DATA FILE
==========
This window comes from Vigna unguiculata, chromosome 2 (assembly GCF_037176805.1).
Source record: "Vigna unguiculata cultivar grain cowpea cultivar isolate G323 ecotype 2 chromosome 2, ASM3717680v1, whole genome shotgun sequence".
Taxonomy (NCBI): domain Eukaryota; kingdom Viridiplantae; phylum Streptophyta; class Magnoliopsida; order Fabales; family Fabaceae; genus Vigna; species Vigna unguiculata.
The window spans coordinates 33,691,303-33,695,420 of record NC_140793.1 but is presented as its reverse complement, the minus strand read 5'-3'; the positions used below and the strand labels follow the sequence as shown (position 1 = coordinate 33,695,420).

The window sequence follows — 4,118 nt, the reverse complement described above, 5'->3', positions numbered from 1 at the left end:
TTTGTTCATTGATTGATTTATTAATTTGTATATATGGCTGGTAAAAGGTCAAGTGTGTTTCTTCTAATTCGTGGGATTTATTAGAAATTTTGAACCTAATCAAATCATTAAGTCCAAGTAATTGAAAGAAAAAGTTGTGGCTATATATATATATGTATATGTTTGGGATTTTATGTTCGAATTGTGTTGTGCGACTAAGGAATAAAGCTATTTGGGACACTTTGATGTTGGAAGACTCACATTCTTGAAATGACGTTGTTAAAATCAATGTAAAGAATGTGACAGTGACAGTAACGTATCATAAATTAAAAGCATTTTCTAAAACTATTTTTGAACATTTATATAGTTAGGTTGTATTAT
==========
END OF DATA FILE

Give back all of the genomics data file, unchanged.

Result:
This window comes from Vigna unguiculata, chromosome 2 (assembly GCF_037176805.1).
Source record: "Vigna unguiculata cultivar grain cowpea cultivar isolate G323 ecotype 2 chromosome 2, ASM3717680v1, whole genome shotgun sequence".
Taxonomy (NCBI): domain Eukaryota; kingdom Viridiplantae; phylum Streptophyta; class Magnoliopsida; order Fabales; family Fabaceae; genus Vigna; species Vigna unguiculata.
The window spans coordinates 33,691,303-33,695,420 of record NC_140793.1 but is presented as its reverse complement, the minus strand read 5'-3'; the positions used below and the strand labels follow the sequence as shown (position 1 = coordinate 33,695,420).

The window sequence follows — 4,118 nt, the reverse complement described above, 5'->3', positions numbered from 1 at the left end:
TTTGTTCATTGATTGATTTATTAATTTGTATATATGGCTGGTAAAAGGTCAAGTGTGTTTCTTCTAATTCGTGGGATTTATTAGAAATTTTGAACCTAATCAAATCATTAAGTCCAAGTAATTGAAAGAAAAAGTTGTGGCTATATATATATATGTATATGTTTGGGATTTTATGTTCGAATTGTGTTGTGCGACTAAGGAATAAAGCTATTTGGGACACTTTGATGTTGGAAGACTCACATTCTTGAAATGACGTTGTTAAAATCAATGTAAAGAATGTGACAGTGACAGTAACGTATCATAAATTAAAAGCATTTTCTAAAACTATTTTTGAACATTTATATAGTTAGGTTGTATTAT